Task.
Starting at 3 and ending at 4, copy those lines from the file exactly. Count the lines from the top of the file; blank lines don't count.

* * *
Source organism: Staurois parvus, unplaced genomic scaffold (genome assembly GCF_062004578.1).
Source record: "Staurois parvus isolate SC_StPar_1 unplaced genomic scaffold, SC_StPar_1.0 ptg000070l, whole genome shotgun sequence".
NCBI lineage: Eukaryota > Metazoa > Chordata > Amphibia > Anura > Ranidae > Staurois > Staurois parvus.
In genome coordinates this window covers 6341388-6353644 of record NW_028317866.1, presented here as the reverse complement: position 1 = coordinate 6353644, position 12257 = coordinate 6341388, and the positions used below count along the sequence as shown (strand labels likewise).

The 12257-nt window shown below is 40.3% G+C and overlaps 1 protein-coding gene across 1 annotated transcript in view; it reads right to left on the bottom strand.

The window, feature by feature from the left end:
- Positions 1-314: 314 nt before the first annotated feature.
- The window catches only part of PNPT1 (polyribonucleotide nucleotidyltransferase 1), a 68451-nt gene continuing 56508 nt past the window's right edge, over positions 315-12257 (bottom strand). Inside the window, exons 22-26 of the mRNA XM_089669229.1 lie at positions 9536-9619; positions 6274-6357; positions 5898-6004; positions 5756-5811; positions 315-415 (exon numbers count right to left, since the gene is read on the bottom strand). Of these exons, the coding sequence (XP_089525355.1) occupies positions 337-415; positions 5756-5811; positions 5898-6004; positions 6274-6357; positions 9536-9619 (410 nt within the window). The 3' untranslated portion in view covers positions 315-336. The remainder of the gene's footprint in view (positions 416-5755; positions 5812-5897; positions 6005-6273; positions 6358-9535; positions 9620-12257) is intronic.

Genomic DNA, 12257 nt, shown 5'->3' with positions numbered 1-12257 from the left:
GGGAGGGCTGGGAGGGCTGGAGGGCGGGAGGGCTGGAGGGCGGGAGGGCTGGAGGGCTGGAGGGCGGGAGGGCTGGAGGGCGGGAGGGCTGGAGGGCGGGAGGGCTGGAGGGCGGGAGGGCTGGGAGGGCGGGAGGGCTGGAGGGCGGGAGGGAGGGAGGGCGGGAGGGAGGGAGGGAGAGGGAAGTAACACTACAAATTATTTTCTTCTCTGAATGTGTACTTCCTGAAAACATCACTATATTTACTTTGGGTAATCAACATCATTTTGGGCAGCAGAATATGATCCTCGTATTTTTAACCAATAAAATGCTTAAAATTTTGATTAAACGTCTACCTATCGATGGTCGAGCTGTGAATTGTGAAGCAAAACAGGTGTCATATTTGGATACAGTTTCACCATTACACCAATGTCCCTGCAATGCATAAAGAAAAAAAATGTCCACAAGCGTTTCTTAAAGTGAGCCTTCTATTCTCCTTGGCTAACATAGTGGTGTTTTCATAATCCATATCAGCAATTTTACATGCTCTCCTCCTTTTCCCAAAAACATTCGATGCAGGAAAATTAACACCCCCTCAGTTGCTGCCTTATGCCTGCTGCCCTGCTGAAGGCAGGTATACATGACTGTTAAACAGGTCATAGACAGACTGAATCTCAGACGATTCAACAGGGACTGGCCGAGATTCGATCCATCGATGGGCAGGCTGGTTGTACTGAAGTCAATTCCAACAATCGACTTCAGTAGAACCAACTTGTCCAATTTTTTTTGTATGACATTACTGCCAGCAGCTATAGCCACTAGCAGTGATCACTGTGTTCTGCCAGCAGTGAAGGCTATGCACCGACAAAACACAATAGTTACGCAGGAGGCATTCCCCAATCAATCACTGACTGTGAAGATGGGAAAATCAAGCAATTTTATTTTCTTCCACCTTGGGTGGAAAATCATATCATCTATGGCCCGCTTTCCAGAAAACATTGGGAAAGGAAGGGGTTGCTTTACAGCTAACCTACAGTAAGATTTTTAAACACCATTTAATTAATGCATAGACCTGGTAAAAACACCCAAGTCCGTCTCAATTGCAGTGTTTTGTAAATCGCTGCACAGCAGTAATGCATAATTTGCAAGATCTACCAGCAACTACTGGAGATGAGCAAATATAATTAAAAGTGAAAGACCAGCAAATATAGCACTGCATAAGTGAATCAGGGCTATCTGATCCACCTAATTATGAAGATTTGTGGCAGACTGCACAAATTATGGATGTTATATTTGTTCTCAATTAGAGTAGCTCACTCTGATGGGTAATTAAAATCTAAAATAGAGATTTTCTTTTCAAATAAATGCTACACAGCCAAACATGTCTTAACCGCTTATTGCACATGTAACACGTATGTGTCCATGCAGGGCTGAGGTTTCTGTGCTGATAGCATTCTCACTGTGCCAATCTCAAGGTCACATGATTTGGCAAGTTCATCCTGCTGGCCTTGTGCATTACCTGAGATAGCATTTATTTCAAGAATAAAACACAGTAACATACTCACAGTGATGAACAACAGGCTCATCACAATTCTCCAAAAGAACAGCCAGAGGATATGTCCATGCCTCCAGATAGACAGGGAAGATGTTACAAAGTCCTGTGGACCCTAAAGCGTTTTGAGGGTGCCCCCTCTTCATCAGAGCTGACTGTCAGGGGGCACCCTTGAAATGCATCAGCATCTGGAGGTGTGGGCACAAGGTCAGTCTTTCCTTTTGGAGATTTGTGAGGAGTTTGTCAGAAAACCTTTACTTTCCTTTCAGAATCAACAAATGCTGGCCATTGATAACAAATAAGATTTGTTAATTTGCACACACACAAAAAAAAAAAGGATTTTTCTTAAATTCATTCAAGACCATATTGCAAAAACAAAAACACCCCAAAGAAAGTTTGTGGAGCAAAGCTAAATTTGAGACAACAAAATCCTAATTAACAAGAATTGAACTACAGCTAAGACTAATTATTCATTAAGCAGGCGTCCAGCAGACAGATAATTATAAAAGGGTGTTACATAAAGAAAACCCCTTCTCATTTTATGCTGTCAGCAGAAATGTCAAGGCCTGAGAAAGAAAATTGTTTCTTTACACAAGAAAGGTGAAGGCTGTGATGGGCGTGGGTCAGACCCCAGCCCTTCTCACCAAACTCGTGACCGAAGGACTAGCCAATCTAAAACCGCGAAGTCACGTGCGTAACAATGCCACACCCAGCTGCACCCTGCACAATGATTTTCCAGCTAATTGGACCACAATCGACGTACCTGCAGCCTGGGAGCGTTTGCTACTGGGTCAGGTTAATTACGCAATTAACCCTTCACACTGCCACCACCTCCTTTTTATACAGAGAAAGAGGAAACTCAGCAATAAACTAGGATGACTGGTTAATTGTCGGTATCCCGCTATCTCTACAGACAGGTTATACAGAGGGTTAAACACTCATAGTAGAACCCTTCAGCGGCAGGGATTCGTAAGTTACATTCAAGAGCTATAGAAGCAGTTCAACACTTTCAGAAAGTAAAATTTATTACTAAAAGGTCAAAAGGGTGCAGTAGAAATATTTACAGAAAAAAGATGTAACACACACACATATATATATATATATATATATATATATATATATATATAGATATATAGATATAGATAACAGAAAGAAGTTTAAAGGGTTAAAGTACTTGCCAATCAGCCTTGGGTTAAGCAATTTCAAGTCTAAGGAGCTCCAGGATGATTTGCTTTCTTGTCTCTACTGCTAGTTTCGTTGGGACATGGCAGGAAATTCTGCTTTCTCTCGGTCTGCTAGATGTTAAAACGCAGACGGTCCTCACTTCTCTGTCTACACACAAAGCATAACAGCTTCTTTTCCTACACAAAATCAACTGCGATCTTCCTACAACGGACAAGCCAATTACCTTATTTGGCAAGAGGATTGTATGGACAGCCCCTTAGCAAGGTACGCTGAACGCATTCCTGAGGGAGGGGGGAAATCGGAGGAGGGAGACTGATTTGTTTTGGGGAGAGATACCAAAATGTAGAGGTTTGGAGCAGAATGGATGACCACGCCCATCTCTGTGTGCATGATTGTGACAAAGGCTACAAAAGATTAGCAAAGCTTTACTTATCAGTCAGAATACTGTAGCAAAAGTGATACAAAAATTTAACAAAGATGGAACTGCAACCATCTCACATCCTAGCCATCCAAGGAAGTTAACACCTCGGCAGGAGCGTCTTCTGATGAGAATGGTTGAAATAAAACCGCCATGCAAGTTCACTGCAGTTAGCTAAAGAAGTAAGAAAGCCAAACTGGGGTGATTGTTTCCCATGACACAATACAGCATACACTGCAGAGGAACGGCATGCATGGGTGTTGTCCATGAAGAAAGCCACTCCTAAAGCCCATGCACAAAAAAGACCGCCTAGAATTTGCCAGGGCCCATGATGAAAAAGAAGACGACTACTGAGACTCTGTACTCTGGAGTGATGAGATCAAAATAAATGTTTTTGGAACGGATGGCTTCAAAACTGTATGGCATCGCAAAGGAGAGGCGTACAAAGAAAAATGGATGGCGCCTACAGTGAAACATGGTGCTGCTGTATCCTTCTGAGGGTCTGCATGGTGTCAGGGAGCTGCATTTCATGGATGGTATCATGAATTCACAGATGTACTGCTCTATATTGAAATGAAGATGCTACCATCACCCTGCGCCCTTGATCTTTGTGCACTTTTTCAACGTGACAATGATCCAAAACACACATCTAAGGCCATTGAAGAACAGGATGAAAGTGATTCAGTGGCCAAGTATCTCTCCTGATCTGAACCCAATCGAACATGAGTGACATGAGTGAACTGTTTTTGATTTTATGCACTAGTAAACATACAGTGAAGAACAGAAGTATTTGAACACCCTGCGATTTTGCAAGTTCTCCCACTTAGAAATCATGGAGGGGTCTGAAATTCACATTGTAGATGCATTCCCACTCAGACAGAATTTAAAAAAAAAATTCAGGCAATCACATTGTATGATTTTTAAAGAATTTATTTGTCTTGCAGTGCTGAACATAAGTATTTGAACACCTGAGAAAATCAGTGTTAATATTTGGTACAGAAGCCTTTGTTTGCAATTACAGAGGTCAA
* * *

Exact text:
NCBI lineage: Eukaryota > Metazoa > Chordata > Amphibia > Anura > Ranidae > Staurois > Staurois parvus.
In genome coordinates this window covers 6341388-6353644 of record NW_028317866.1, presented here as the reverse complement: position 1 = coordinate 6353644, position 12257 = coordinate 6341388, and the positions used below count along the sequence as shown (strand labels likewise).